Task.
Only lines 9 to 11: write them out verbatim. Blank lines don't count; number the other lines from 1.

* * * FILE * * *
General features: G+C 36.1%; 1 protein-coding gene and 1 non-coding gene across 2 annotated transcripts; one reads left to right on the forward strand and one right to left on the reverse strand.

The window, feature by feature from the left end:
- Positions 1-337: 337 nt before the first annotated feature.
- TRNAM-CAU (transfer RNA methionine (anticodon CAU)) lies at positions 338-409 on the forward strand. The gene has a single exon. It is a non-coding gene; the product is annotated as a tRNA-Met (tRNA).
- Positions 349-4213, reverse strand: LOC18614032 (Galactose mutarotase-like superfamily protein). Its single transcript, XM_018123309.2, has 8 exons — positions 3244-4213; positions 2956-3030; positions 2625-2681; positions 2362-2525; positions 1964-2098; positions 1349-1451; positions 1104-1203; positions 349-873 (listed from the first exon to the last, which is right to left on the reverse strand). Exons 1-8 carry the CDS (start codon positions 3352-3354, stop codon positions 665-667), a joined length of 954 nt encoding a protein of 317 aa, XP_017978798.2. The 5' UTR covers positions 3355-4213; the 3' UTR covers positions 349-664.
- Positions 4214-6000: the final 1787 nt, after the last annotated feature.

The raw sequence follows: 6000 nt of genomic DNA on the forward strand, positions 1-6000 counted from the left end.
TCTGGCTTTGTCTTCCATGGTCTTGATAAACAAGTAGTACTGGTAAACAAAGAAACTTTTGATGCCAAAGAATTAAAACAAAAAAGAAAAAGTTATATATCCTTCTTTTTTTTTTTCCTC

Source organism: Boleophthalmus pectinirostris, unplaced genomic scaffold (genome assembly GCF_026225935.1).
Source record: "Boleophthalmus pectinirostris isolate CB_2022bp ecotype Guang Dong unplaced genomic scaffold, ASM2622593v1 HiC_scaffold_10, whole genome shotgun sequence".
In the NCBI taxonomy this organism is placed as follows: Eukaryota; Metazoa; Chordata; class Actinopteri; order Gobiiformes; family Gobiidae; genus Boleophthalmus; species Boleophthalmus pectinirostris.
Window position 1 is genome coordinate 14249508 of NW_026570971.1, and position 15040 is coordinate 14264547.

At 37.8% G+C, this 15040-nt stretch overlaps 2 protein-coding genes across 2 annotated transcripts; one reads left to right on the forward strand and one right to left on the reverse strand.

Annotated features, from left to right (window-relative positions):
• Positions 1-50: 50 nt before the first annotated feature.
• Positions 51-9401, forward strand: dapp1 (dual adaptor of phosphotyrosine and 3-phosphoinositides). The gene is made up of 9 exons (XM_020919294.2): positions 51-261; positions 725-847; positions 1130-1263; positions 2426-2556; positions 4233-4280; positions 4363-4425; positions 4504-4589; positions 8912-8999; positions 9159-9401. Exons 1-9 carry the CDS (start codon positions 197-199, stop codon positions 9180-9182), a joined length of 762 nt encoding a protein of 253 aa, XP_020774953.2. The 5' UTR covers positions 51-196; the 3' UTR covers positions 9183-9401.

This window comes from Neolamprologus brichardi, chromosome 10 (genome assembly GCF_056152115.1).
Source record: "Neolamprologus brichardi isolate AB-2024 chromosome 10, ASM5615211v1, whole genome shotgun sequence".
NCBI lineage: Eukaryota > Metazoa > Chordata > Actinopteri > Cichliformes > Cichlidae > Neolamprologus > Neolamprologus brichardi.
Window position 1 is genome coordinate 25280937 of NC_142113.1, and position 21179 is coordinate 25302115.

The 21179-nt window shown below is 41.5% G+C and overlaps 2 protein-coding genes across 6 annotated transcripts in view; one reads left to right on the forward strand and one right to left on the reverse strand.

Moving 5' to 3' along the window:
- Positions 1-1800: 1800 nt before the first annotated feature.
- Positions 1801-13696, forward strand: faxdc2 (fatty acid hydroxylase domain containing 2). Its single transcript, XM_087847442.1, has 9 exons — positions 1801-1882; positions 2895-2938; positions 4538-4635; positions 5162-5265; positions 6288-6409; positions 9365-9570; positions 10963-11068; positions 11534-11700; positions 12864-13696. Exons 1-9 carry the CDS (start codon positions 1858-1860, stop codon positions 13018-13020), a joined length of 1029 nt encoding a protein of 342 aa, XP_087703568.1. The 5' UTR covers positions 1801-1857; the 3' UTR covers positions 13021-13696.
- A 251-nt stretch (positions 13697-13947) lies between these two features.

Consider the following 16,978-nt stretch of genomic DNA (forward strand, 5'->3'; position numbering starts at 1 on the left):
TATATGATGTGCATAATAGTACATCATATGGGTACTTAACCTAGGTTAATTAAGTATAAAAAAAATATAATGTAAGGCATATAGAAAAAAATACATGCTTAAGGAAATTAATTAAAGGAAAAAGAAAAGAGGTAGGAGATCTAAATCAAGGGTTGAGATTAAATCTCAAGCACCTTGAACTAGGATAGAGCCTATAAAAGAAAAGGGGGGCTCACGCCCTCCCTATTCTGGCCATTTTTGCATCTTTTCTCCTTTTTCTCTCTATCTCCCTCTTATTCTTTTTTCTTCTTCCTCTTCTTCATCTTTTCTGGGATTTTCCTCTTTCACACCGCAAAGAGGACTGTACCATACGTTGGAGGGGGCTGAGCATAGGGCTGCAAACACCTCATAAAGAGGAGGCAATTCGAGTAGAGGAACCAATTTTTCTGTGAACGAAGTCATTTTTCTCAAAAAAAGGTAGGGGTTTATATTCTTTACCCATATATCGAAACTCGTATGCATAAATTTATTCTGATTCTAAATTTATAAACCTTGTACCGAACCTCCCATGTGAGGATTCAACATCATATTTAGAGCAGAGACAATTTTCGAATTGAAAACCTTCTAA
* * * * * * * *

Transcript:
Source organism: Boleophthalmus pectinirostris, unplaced genomic scaffold (genome assembly GCF_026225935.1).
Source record: "Boleophthalmus pectinirostris isolate CB_2022bp ecotype Guang Dong unplaced genomic scaffold, ASM2622593v1 HiC_scaffold_10, whole genome shotgun sequence".
In the NCBI taxonomy this organism is placed as follows: Eukaryota; Metazoa; Chordata; class Actinopteri; order Gobiiformes; family Gobiidae; genus Boleophthalmus; species Boleophthalmus pectinirostris.